Kik isn’t the only company facing regulatory blowback. LongFin, a fintech company which drew controversy for an abrupt blockchain pivot, is now fighting allegations of fraud from the Securities and Exchange Commission.
LongFin was a NASDAQ darling during the 2017 crypto boom. The company’s share price rose some 2,600 percent after its purchase of Ziddu.com, a blockchain solutions provider in the microfinance sector. Yesterday’s SEC filing today is the second against LongFin in a little under a year.
An Offering By Any Other Name
While the latest filing relates primarily to fraudulent public offerings, it also demonstrates the regulator’s distaste for corporate pivots toward buzz sectors like blockchain, which have the potential to mislead investors about the company’s actual activities.
In the complaint, the SEC accused LongFin and its CEO, Venkata S. Meenavalli, of “conducting a fraudulent public offering of LongFin shares.” They also allege that the company falsely declared its location to be in the United States, in order to qualify for a Regulation A+ offering.
Anyone Want Some Free Shares?
Having gained approval to offer the shares, the SEC claims that LongFin then defrauded investors by granting over 400,000 shares to close associates. After giving out free shares to meet NASDAQ listing requirements, the company allegedly registered over $66 million in nonexistent revenue.
That figure represents roughly 90 percent of the company’s earnings for 2017.
The latest filing follows an April 6, 2018 court order, which froze around $27 million of trading funds belonging to LongFin, Meenavalli, and several other accused individuals. These funds were allegedly raised from the sale of securities to the public during the dramatic rise of share prices.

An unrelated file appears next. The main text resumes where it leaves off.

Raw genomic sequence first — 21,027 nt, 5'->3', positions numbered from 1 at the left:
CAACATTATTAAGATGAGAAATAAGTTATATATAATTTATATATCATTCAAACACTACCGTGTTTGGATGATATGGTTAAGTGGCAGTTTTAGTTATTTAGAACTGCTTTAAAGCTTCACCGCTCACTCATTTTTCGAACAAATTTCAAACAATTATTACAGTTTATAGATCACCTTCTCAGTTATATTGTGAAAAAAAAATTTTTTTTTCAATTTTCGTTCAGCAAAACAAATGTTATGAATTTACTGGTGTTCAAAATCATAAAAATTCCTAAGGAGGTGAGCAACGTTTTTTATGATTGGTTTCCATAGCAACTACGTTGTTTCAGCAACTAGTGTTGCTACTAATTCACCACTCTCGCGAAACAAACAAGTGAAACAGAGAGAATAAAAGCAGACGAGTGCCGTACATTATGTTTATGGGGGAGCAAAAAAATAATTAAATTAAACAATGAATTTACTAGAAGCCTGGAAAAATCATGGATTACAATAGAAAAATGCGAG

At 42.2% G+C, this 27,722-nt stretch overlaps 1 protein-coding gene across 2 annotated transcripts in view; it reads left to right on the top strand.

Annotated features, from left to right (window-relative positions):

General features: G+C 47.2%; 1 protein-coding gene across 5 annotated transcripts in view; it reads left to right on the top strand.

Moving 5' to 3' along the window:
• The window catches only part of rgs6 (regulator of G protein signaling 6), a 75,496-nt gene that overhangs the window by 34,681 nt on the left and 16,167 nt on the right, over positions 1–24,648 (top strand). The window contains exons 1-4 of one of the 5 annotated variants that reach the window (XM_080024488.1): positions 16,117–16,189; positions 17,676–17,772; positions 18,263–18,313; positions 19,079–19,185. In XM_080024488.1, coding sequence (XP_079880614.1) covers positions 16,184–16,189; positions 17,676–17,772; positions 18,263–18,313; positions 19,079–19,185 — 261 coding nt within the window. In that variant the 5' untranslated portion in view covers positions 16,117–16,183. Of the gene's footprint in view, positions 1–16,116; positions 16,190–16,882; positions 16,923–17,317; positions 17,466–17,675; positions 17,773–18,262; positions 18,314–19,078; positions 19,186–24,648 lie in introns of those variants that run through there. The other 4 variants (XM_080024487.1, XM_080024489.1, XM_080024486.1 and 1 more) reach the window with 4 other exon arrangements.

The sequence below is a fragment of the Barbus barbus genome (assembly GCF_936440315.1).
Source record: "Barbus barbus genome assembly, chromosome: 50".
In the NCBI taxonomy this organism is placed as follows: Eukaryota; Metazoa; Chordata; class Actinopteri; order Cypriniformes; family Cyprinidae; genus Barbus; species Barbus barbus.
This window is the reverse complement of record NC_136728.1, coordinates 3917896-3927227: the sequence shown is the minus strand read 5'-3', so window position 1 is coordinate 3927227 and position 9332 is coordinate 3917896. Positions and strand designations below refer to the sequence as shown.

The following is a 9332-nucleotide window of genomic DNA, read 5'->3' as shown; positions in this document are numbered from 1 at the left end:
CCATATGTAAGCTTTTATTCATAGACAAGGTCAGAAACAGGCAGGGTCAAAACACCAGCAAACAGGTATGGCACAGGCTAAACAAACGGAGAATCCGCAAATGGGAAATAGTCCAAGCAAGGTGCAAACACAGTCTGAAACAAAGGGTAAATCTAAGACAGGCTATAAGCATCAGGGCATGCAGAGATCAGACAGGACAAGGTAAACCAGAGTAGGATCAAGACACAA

With Fraud Allegations Long In The Tooth, Longfin Had It Coming
LongFin voluntarily delisted from NASDAQ in May of 2018, and finally closed at the end of last year. Today’s filing came with simultaneous criminal charges by the U.S. Attorney’s Office in New Jersey against Meenavalli. The complaint argues:
Altahawi and two other individuals have agreed to settlements, which include returning the frozen funds. However, the former CEO still faces criminal charges.
Kik Remains Unperturbed
Today’s filing served as a blunt reminder of how the SEC deals with alleged securities violations, particularly in the blockchain sector. The investigation was undertaken in a sustained and cooperative effort by the SEC, the FBI, and the U.S. Attorney’s Office in New Jersey.
It also sends a message to other companies. Kik has famously refused to settle charges that it sold $100M in unregistered securities, as Crypto Briefing reported.
The company is currently crowdfunding for legal action and has raised over $4 million to date from the public, in addition to its own stockpile of $5 million. The right to invest in dodgy ICOs seems to be one that some crypto fans are willing to pay for.
Most ICO issuers prefer the past of least resistance. Several issuers, notably Paragon and Airfox, have agreed to pay penalties and disgorgements without admitting guilt.
Big Girls Don’t Cry
The crypto sector has long railed against the SEC for dragging its feet on crypto regulations. And rightly so: the regulator is as slow a beast as any in the enforcement world.
But as long as there are bad eggs and frontmen for pretentiously-named altcoins , unsuspecting investors will continue to need protection. Heck, that’s true is regulated markets, too.
Someone needs to be there to remind leaders of certain tokens that silence is golden, and that image makeovers do little to make up for forged whitepapers. They also need to remind the Meenavallis that the SEC won’t look away.
If Meenavalli and his colleagues made off with millions of investors’ money, as alleged, they need to be afforded the same treatment as the other Madoff and left to rot in prison.